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Expanding range of options to prevent HIV is key as no one size fits all

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Shobha Shukla - CNS

Increasing the range of options for people to choose from to break the chain of HIV transmission is important if we are to end AIDS by 2030
Increasing the range of options for people to choose from to break the chain of HIV transmission is important if we are to end AIDS by 2030
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While the currently available HIV prevention and treatment tools have helped reduce new HIV infections and AIDS-related deaths by 23% and 39% respectively since 2010, we still have a long way to go before ending this epidemic. With 1.7 million new HIV infections and 690,000 AIDS-related deaths in 2019, one cannot but over emphasise the urgent need to have more HIV prevention options, including long-acting HIV prevention strategies that might prove to be more acceptable and user friendly to people from diverse communities.

Topping the list is the much-awaited long-acting dapivirine vaginal ring that has finally seen the light of the day and is under regulatory approval processes of several countries. This long acting female oriented HIV prevention option is designed to be used by women discreetly. It is a silicon ring impregnated with dapivirine which a woman can insert in her vagina and be protected from acquiring HIV for 28 days at a time. The ring has to be replaced once every month.

Other promising products in advanced stages of development were also announced at the ongoing 4th HIV Research for Prevention global conference (#HIVR4P Virtual). These include long-acting injectable pre-exposure prophylaxis (PrEP) for women and Islatravir as a once-monthly PrEP pill, as well as a promising new method to induce broadly neutralising antibodies (bNAbs) that could help speed HIV vaccine development.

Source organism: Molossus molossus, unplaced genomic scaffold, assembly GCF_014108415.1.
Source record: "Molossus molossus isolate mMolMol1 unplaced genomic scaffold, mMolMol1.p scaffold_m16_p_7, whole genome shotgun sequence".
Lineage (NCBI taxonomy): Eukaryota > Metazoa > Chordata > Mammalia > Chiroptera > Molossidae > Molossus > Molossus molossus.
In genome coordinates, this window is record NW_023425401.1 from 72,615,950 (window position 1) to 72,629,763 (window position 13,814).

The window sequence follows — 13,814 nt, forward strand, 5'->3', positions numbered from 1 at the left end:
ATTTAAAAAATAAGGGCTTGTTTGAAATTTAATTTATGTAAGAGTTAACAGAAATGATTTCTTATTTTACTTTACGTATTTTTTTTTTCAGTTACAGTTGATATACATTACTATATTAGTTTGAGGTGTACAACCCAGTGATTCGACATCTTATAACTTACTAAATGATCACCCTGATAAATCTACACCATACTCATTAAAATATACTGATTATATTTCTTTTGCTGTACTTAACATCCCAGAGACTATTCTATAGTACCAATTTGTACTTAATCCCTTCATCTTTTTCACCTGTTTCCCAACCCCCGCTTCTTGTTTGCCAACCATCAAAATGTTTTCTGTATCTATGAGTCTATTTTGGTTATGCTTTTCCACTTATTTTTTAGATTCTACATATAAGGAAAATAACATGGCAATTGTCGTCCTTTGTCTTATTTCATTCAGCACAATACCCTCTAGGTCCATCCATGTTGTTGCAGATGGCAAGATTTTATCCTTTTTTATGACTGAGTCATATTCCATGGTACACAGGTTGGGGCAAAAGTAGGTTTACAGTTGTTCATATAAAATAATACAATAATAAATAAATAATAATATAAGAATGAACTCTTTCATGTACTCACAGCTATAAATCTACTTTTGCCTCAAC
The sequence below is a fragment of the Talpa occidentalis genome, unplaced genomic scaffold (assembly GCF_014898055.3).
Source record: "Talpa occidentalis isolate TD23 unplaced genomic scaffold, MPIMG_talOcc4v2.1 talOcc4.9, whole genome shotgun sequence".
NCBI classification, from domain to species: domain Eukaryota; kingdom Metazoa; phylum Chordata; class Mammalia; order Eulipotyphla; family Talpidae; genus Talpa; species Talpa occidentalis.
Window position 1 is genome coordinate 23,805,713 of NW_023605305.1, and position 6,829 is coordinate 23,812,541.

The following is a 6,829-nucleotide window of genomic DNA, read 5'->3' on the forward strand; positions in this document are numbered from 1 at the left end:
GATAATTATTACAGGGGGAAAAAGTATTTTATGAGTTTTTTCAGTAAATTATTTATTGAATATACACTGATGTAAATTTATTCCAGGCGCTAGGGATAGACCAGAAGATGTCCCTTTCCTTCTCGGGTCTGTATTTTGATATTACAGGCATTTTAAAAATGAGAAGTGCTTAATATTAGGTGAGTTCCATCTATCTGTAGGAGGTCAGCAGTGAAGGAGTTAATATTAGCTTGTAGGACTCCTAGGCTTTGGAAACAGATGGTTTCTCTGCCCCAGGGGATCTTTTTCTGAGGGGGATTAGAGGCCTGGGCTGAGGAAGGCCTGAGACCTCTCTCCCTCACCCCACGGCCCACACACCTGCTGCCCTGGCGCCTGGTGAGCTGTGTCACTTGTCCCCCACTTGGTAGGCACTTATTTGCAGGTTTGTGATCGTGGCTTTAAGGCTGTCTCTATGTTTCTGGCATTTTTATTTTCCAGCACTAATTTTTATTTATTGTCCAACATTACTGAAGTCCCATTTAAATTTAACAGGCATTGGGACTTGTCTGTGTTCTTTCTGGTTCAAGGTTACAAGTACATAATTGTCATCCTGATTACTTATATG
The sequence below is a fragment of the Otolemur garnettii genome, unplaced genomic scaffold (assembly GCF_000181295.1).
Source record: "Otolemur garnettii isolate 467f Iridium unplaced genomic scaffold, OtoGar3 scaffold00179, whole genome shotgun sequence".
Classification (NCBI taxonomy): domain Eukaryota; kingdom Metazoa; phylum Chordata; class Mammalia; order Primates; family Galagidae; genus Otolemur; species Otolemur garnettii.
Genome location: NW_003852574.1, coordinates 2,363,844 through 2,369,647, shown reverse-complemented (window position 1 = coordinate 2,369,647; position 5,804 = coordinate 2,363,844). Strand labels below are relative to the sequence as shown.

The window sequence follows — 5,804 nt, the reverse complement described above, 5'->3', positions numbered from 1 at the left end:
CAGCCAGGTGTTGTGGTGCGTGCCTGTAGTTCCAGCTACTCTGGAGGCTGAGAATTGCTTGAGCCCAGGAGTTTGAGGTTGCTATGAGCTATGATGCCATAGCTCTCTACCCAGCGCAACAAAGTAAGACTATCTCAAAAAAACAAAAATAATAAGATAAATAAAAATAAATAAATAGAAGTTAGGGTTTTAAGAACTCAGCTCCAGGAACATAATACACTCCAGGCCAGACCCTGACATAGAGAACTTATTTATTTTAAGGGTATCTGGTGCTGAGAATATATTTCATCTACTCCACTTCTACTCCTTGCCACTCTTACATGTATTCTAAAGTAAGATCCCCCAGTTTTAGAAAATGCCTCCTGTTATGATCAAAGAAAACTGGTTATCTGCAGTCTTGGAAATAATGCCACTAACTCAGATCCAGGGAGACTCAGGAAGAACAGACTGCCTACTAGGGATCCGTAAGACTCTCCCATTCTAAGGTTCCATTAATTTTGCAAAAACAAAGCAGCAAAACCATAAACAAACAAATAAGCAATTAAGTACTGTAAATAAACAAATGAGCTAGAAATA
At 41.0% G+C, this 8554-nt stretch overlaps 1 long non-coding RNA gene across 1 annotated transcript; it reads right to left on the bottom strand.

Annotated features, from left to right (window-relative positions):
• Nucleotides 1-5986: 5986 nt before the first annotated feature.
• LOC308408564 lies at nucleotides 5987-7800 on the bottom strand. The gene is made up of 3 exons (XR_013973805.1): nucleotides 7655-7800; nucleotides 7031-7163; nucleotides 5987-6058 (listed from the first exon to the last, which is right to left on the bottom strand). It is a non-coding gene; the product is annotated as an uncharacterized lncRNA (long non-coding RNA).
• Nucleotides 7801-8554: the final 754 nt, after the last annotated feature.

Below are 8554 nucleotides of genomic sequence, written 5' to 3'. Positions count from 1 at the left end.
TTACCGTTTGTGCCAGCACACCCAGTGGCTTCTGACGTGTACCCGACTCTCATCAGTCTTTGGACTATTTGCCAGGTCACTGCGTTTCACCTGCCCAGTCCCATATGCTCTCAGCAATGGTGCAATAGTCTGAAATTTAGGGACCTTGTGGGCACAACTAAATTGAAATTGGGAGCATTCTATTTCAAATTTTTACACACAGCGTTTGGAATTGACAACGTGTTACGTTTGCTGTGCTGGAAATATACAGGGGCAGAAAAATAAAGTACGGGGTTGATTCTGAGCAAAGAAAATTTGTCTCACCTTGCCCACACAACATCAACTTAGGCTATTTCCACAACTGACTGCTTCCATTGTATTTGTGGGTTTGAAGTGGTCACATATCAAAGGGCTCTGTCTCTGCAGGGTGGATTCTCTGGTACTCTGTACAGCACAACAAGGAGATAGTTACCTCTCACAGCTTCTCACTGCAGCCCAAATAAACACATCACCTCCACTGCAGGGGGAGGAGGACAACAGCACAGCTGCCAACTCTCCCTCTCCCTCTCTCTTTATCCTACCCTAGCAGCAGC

"COVID-19 has disrupted research around the world, so it is especially exciting to see this new progress. These research advances could help significantly strengthen our HIV prevention toolkit", said Professor Adeeba Kamarulzaman, President of International AIDS Society (IAS); Dean of the Faculty of Medicine, University of Malaya; and Adjunct Associate Professor at Yale University.

long-acting injectable

HPTN-083 studies had reported last year that long-acting injectable cabotegravir (CAB) - a new integrase inhibitor - was superior to daily oral TDF/FTC (tenofovir / emtricitabine) in preventing HIV among cis-gender men and transgender women who have sex with men. Now, the HPTN-084 study has revealed that it is also safe and effective in preventing HIV infection in cis-gender women.

Interim results, presented by Professor Sinead Delany-Moretlwe of the University of the Witwatersrand, from HPTN-084 (a phase-3 randomized, double-blinded superiority trial evaluating safety and efficacy of long-acting once-every-8-weeks injectable CAB compared to daily oral TDF/FTC for HIV prevention in cisgender women), show that while both products demonstrated high prevention efficacy and were safe and well tolerated, CAB was superior to TDF/FTC in preventing HIV infection in cis-gender women in Africa. Women in the CAB group had an 89% lower risk of HIV infection compared to the TDF/FTC group, likely because of the adherence advantage conferred by the once every 8 weeks (2 months) injections.

Islatravir, the once a month pill

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